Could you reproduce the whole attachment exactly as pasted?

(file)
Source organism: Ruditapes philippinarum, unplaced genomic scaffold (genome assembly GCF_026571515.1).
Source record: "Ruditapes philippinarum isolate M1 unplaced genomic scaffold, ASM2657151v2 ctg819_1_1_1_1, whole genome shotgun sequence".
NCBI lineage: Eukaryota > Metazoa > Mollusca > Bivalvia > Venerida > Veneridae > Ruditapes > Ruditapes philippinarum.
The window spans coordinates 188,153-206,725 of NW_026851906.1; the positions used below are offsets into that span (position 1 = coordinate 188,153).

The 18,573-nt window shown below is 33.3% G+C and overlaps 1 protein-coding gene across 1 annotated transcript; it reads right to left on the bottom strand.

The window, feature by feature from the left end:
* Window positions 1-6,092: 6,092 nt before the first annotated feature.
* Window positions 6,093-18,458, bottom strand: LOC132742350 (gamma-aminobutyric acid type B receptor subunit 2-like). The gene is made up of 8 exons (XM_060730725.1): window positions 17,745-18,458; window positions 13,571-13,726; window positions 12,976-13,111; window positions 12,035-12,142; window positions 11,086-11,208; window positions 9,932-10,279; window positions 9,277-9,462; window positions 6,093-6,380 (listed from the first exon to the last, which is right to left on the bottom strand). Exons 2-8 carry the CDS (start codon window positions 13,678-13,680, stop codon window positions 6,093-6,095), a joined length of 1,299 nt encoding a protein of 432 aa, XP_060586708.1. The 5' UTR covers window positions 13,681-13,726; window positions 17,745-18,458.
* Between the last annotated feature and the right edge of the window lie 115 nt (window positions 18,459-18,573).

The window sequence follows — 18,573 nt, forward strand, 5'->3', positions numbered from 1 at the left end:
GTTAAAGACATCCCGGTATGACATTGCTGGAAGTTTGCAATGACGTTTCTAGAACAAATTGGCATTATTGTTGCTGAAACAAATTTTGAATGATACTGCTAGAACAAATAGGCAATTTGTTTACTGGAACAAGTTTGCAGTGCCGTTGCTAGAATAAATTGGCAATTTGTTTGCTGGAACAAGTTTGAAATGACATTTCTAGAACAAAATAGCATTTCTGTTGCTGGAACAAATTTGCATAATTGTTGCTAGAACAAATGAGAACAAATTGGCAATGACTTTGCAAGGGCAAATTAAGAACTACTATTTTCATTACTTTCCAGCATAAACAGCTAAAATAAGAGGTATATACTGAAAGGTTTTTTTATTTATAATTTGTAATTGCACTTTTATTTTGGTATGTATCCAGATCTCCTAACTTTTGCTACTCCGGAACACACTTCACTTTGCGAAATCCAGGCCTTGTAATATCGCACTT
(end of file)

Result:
Source organism: Ruditapes philippinarum, unplaced genomic scaffold (genome assembly GCF_026571515.1).
Source record: "Ruditapes philippinarum isolate M1 unplaced genomic scaffold, ASM2657151v2 ctg819_1_1_1_1, whole genome shotgun sequence".
NCBI lineage: Eukaryota > Metazoa > Mollusca > Bivalvia > Venerida > Veneridae > Ruditapes > Ruditapes philippinarum.
The window spans coordinates 188,153-206,725 of NW_026851906.1; the positions used below are offsets into that span (position 1 = coordinate 188,153).

The 18,573-nt window shown below is 33.3% G+C and overlaps 1 protein-coding gene across 1 annotated transcript; it reads right to left on the bottom strand.

The window, feature by feature from the left end:
* Window positions 1-6,092: 6,092 nt before the first annotated feature.
* Window positions 6,093-18,458, bottom strand: LOC132742350 (gamma-aminobutyric acid type B receptor subunit 2-like). The gene is made up of 8 exons (XM_060730725.1): window positions 17,745-18,458; window positions 13,571-13,726; window positions 12,976-13,111; window positions 12,035-12,142; window positions 11,086-11,208; window positions 9,932-10,279; window positions 9,277-9,462; window positions 6,093-6,380 (listed from the first exon to the last, which is right to left on the bottom strand). Exons 2-8 carry the CDS (start codon window positions 13,678-13,680, stop codon window positions 6,093-6,095), a joined length of 1,299 nt encoding a protein of 432 aa, XP_060586708.1. The 5' UTR covers window positions 13,681-13,726; window positions 17,745-18,458.
* Between the last annotated feature and the right edge of the window lie 115 nt (window positions 18,459-18,573).

The window sequence follows — 18,573 nt, forward strand, 5'->3', positions numbered from 1 at the left end:
GTTAAAGACATCCCGGTATGACATTGCTGGAAGTTTGCAATGACGTTTCTAGAACAAATTGGCATTATTGTTGCTGAAACAAATTTTGAATGATACTGCTAGAACAAATAGGCAATTTGTTTACTGGAACAAGTTTGCAGTGCCGTTGCTAGAATAAATTGGCAATTTGTTTGCTGGAACAAGTTTGAAATGACATTTCTAGAACAAAATAGCATTTCTGTTGCTGGAACAAATTTGCATAATTGTTGCTAGAACAAATGAGAACAAATTGGCAATGACTTTGCAAGGGCAAATTAAGAACTACTATTTTCATTACTTTCCAGCATAAACAGCTAAAATAAGAGGTATATACTGAAAGGTTTTTTTATTTATAATTTGTAATTGCACTTTTATTTTGGTATGTATCCAGATCTCCTAACTTTTGCTACTCCGGAACACACTTCACTTTGCGAAATCCAGGCCTTGTAATATCGCACTT